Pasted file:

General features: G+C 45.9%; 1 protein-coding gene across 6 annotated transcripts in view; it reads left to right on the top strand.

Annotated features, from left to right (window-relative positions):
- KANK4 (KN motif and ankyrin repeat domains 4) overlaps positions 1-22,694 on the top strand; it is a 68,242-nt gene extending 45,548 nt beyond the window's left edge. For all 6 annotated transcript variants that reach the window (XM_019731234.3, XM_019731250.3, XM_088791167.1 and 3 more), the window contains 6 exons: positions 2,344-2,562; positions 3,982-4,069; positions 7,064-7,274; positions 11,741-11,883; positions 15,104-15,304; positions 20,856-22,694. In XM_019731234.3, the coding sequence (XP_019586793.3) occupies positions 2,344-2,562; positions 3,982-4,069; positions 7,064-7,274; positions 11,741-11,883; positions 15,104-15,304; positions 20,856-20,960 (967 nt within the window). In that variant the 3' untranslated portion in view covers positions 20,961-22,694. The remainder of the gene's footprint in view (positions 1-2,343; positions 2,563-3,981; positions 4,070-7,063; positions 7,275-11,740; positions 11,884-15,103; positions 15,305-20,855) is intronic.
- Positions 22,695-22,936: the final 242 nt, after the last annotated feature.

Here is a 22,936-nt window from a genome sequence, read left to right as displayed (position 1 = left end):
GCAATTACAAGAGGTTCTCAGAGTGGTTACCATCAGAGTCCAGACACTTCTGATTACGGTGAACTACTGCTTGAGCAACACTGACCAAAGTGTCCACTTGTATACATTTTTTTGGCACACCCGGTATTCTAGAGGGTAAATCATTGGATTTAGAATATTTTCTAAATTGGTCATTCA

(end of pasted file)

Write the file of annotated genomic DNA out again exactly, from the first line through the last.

General features: G+C 45.9%; 1 protein-coding gene across 6 annotated transcripts in view; it reads left to right on the top strand.

Annotated features, from left to right (window-relative positions):
- KANK4 (KN motif and ankyrin repeat domains 4) overlaps positions 1-22,694 on the top strand; it is a 68,242-nt gene extending 45,548 nt beyond the window's left edge. For all 6 annotated transcript variants that reach the window (XM_019731234.3, XM_019731250.3, XM_088791167.1 and 3 more), the window contains 6 exons: positions 2,344-2,562; positions 3,982-4,069; positions 7,064-7,274; positions 11,741-11,883; positions 15,104-15,304; positions 20,856-22,694. In XM_019731234.3, the coding sequence (XP_019586793.3) occupies positions 2,344-2,562; positions 3,982-4,069; positions 7,064-7,274; positions 11,741-11,883; positions 15,104-15,304; positions 20,856-20,960 (967 nt within the window). In that variant the 3' untranslated portion in view covers positions 20,961-22,694. The remainder of the gene's footprint in view (positions 1-2,343; positions 2,563-3,981; positions 4,070-7,063; positions 7,275-11,740; positions 11,884-15,103; positions 15,305-20,855) is intronic.
- Positions 22,695-22,936: the final 242 nt, after the last annotated feature.

Here is a 22,936-nt window from a genome sequence, read left to right as displayed (position 1 = left end):
GCAATTACAAGAGGTTCTCAGAGTGGTTACCATCAGAGTCCAGACACTTCTGATTACGGTGAACTACTGCTTGAGCAACACTGACCAAAGTGTCCACTTGTATACATTTTTTTGGCACACCCGGTATTCTAGAGGGTAAATCATTGGATTTAGAATATTTTCTAAATTGGTCATTCA